Janine Warner is a Los Angeles-based consultant whose DigitalFamily.com business offers web design, software training, Internet marketing and content strategy services.

The former new media director at the Miami Herald newspaper, she has written 25 books about the Internet and is a frequent and in-demand keynote speaker at gatherings like last January’s Digital Internet Marketing Association Conference.

I asked Janine to explain the concept of content strategy, a topic that seems to produce at least as much confusion as clarity in the business world.

Kevin Featherly: What is content strategy?

Janine Warner: The whole idea of it seems to be coming from the fact that there are so many web sites now that have been around for 10 or more years that have sometimes tens, or thousands, or sometimes tens of thousands of pages of content. And some of that content has not been looked at by a human in the organization in a decade.

And so the first thing most people who are called content strategists do is called a content inventory, or a content assessment.

KF: It’s a bit like culling a newspaper’s archives?

JW: It is literally going through the site, because no one has done this in a decade. It’s finding that article that somebody put up 12 years ago that is now obsolete, or that contradicts current messaging so that is likely to confuse the potential customer.

Nobody in the organization has seen it because it is kind of buried. But customers are coming in with search engines and finding these things.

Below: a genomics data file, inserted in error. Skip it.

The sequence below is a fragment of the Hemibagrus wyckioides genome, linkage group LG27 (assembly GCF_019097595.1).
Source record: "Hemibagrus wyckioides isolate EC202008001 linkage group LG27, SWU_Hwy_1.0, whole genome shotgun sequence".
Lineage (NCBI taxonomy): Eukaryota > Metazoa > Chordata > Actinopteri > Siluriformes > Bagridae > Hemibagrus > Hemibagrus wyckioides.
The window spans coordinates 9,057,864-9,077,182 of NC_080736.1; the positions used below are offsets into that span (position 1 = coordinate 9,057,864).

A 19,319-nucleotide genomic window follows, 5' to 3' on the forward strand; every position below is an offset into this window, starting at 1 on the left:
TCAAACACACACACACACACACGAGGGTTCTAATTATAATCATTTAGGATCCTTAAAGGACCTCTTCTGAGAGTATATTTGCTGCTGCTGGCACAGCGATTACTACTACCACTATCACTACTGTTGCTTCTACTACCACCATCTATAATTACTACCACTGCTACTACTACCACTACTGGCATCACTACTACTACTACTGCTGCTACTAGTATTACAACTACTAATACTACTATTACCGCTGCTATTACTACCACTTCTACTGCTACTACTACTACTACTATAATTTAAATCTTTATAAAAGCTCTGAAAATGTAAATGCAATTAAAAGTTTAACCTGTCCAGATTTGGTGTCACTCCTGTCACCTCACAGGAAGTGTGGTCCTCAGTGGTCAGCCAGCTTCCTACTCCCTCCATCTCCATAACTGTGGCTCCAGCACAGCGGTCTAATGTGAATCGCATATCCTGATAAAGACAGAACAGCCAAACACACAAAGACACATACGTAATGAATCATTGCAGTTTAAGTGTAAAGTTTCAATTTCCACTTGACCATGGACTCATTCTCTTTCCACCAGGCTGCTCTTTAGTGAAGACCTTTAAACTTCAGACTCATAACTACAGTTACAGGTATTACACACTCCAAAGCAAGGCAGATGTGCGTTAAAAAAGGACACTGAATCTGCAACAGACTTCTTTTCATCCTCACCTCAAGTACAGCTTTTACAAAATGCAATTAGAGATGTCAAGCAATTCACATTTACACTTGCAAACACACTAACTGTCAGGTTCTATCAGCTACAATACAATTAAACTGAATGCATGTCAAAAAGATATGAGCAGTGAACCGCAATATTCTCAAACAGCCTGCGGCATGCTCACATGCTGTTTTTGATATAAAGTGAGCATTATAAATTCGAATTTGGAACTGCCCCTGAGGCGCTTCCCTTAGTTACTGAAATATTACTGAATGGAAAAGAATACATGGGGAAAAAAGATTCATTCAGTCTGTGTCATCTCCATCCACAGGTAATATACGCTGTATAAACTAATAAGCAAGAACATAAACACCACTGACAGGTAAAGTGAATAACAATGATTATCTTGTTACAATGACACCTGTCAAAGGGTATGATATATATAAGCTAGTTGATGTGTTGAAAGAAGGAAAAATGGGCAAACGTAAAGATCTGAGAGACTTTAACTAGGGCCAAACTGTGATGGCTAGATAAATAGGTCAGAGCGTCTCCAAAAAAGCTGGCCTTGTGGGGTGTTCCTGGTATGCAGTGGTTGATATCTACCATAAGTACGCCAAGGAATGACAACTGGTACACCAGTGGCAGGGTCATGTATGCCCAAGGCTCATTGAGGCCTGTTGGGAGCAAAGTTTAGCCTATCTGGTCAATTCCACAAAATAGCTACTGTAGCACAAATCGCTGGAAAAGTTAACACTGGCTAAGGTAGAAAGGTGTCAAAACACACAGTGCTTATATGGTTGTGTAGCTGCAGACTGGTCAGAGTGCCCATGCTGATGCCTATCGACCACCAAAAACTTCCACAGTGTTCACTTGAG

So a lot of what leads people to go and find a content strategist is that somebody stumbled across an old piece of content and they say, "Oh my God, we’ve got to do something about our content!"

KF: What makes a good content strategist?

JW: Let’s say we have a medical site with 30,000 pages. That content inventory might take a whole team of people. The first thing they will do is to develop some parameters around what makes a piece of content outdated and obsolete. What needs to be replaced, updated, or maybe repurposed into a different format?

A good content strategist knows that things that maybe worked as text items 10 years ago might better be portrayed in a video today, or an info graphic, or an animation. And because there are emerging ways of sharing content and there are all these different messages we want to put out, there are all these different formats we can use to put them out.

So a good content strategist is looking at all these variables. And they ultimately create something that is called a content strategy plan. Some people call it a content matrix. That becomes the detailed plan.

On big projects, Janine adds, there are several key steps that must be taken:

  • Perform a thorough content inventory or analysis
  • Create a gap analysis—decide what messaging is not present on the digital platform that needs to be there
  • Develop a content matrix
  • Take your time: This is something you usually are going to implement over a period of months or a year on a really big project.

If you are interested in contacting Janine, your best bet it is to post an email message at www.digitalfamily.com/contact-info/.

Topics: Content strategy, Design & Development, Janine Warner, Kevin Featherly

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Kevin Featherly is a creative content specialist with more than two decades of experience in writing, videography, photography and graphics production. He is a former managing editor with Washington Post Newsweek Interactive and former news editor for McGraw-Hill’s Healthcare Informatics. Learn more about Kevin at: www.featherly.com